I recently wrote an article about Pandora (P) (click here to read) after earnings that didn't paint a very pretty picture for shareholders. It's a repeat of an event I have seen play out hundreds of times over the years. Once you have traded or at least watched enough earnings results you start to pick up on patters that can be quite profitable or at the least can provide comfort in knowing what to expect. One of the repeating patterns is companies in "growth mode" missing on guidance tend to get crushed. Of course the amount of the crush is directly related to the amount of the miss based on expectations (not estimates).
We can also see the same reaction with Hewlett Packard (HPQ) at the end of last month. Meg Whitman cannot be held responsible for the earnings HP had, but she inspired little confidence with forward guidance and the stock once again was hammered. HP is currently trading around $24.35 and I rate it a strong buy, but I also own in for the long term as a core holding which I will get back to in a minute.
Fellow Contributor Rocco Pendola happened to also write an article about Pandora and even though we communicate often at times, we wrote our articles independently of each other with quite the opposite conclusion based on a different point of view. For Rocco the earnings call was as near of a non-event as an earnings call can be. When Rocco bought Pendora he didn't buy the stock symbol "P" he bought the company "Pandora" as a long term investment based on a changing environment and emotional issues with short term gains or losses in the company which isn't a factor in the long term plan. You can read his reasons for his position here.
Rocco also writes an options newsletter in which I contribute dividend capture ideas and my picks of the week. The newsletter comes out on Tuesdays. It's no surprise the newsletter is growing daily in membership and gathering as much positive feedback as it received because Rocco clearly puts a lot of work as well as his heart into the project.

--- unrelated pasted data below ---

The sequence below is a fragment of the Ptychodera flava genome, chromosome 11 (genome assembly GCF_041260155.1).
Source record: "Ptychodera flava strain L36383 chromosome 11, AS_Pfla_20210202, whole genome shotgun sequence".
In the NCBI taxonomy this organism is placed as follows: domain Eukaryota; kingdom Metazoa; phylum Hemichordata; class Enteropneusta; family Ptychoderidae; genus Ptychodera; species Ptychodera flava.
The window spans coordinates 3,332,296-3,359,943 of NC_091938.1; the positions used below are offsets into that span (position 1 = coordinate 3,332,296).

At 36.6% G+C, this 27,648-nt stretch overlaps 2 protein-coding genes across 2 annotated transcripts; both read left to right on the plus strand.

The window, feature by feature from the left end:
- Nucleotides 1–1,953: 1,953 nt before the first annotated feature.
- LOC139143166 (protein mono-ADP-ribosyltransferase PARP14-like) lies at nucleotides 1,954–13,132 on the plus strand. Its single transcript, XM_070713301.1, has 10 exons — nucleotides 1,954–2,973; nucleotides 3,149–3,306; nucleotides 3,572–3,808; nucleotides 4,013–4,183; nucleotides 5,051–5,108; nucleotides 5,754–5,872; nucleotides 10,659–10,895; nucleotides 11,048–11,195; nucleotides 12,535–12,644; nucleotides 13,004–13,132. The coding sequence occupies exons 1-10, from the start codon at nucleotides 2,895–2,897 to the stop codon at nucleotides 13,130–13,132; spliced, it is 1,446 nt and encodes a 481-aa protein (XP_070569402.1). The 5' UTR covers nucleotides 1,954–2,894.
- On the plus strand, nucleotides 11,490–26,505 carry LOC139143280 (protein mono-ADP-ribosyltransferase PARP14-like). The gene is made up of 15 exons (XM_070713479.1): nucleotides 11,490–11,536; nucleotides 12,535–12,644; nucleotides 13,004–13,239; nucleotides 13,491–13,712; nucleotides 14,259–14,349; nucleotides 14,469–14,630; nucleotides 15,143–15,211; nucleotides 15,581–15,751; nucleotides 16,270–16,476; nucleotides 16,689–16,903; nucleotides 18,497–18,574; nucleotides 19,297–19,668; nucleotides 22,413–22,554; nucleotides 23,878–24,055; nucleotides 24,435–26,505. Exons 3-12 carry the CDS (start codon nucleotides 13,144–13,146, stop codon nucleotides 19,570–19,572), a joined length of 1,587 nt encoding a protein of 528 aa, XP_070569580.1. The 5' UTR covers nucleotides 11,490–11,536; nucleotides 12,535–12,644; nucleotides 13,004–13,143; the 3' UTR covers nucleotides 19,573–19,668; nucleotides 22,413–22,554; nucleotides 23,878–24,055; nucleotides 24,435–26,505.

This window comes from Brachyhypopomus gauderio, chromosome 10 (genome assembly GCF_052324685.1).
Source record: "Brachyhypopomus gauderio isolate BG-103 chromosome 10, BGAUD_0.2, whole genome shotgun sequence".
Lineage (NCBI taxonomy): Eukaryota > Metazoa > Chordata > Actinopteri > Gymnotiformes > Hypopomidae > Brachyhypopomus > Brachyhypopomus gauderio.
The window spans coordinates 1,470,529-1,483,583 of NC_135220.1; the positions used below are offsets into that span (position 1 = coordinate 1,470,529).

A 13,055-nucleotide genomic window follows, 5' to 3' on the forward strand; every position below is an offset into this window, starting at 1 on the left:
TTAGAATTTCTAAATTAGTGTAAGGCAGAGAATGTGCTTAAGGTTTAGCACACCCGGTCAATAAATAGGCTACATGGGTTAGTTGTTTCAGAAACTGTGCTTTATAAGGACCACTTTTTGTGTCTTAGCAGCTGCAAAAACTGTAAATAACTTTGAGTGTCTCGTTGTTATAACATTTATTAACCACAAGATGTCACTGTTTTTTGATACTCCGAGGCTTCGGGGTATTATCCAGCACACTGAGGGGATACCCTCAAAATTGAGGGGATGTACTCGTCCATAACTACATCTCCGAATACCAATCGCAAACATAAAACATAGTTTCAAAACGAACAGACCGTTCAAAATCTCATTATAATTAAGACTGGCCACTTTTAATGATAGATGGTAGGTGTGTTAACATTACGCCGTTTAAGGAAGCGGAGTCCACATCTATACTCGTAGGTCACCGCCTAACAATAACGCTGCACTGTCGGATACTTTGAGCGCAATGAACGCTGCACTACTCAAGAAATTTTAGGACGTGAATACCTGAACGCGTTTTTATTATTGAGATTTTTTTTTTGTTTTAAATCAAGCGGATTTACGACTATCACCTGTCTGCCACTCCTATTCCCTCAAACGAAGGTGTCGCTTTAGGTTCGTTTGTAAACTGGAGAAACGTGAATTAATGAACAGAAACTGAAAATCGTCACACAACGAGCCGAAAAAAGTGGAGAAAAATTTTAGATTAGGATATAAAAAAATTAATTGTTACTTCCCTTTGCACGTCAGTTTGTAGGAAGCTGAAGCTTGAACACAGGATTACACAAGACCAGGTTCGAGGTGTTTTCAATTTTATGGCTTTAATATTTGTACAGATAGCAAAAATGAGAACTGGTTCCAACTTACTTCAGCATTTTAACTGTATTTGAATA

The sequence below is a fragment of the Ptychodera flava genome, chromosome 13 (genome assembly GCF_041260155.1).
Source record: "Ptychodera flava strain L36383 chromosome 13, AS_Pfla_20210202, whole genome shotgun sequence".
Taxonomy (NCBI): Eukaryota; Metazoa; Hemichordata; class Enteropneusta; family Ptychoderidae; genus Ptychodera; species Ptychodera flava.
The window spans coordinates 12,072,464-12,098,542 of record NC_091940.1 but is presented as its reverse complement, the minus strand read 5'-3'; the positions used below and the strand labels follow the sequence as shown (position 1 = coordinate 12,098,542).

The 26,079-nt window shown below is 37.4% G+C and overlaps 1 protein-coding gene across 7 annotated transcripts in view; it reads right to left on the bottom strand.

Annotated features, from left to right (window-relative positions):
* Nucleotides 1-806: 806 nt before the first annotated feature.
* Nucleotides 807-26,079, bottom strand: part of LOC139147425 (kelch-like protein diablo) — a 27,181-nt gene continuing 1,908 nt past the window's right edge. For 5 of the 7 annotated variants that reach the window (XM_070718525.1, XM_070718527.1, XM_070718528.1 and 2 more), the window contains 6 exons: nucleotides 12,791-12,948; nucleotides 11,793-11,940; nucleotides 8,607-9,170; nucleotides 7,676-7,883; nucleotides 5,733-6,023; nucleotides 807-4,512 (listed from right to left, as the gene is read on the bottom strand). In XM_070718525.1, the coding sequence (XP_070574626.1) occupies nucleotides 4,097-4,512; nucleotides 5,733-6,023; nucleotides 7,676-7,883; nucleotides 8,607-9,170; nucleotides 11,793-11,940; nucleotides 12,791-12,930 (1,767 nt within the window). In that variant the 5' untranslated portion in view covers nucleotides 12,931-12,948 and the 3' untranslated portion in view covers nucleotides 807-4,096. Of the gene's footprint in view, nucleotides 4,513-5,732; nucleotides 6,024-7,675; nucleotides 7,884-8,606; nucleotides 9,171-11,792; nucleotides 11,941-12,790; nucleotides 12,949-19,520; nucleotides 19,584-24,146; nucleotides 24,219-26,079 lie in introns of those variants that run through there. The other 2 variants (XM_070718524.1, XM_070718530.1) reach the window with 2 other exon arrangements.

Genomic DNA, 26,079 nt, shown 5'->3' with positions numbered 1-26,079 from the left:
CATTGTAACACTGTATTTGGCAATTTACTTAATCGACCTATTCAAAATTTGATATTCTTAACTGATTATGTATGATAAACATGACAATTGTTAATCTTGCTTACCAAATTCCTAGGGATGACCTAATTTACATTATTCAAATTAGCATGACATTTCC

Always on top of things, Rocco sent me a text asking what my subject was for next week's newsletter. With my typical jokester smart alec way of avoiding the question I answered "why I should sell Pandora but won't." At first glance it may appear offensive to make jokes about someone else's position when it's moving against them. The luxury you have when someone is there to congratulate you as well as "beat you up" is it keeps you grounded and modest. It's easy to find people to congratulate you when you're at this very moment in time making what appears to be good stock calls. Apple (AAPL) currently is minting brand new stock market "geniuses" right now with every tick it moves higher. I say it with tongue in cheek because with every bull market and with every raging bull stock, there are investors and traders confusing a bull market with brains. Having someone like Rocco to remind me about holding on to Research In Motion (RIMM) helps to keep me grounded and centered on what I am doing.